Israeli court reverses ban on two controversial candidates

Israeli Supreme Court reverses elections panel decision blocking two candidates from running for parliament

Israel's Supreme Court ruled Wednesday that Arab lawmaker Haneen Zoabi and right-wing Jewish activist Baruch Marzel can run for parliamentary seats in next month's elections.

Eight of nine judges on an expanded panel voted to approve their candidacies, overturning last week's decision by the central elections committee to disqualify the pair from running.

Conservative Jewish politicians had petitioned the elections committee to bar Zoabi, a firebrand lawmaker whose controversial comments and actions on behalf of the Palestinian cause have angered many Israeli Jews and prompted accusations that she supported terrorism from within parliament.

Activists from the Coalition Against Racism had petitioned to block Marzel, an ultranationalist activist with ties to the late Meir Kahane, whose anti-Arab ideology and political activity were outlawed in Israel.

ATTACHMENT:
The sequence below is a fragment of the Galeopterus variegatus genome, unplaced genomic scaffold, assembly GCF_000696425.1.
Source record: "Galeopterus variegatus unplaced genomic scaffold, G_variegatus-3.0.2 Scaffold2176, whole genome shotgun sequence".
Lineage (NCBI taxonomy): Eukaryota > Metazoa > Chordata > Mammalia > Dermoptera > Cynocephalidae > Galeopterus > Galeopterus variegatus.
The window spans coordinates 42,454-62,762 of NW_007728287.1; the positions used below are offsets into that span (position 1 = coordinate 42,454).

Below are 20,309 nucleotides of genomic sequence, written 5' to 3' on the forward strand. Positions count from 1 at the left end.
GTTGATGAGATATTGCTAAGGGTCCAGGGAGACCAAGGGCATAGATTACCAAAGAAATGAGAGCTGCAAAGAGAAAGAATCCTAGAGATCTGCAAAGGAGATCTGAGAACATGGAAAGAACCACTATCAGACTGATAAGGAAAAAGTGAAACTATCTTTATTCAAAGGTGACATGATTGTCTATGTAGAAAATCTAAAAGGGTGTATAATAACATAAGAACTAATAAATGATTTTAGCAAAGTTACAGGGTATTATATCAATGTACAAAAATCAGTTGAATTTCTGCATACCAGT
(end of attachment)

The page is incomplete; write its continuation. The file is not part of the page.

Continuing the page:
Israeli law allows the barring of citizens from running for the parliament, or Knesset, only under very specific conditions. Those include incitement to racism and support for armed struggle against Israel by an enemy state or a terrorist organization.

The central elections committee is headed by a Supreme Court judge but otherwise made up of lawmakers from the Knesset, which now has a conservative majority. Any decision by the panel to disqualify a candidate requires the approval of the Supreme Court, which typically overrules the political decisions.

Zoabi's attorney, Hassan Jabareen, welcomed the Supreme Court's decision. He denounced the elections committee for repeated attempts to bar Arab politicians, violating the Arab minority's basic right to "political participation, freedom of expression, equality and dignity."

Jabareen called for taking the decision fully out of the hands of politicians and entrusting this authority to the courts.

Zoabi said she was pleased that the court found her words and actions "within the confines of freedom of expression and the law."

Marzel's attorney, Itamar Ben-Gvir, said the court decision was only "half right," arguing that there was ample evidence to disqualify Zoabi. He called the attempt to block Marzel "a petty petition on the part of the extreme left, which doesn't understand what democracy is."

Elyakim Rubinstein was the sole judge to vote for blocking Zoabi for supporting terrorism and Marzel for racism. "If it walks like a duck and talks like a duck, then what is it?" he asked.

Sobelman is a special correspondent.

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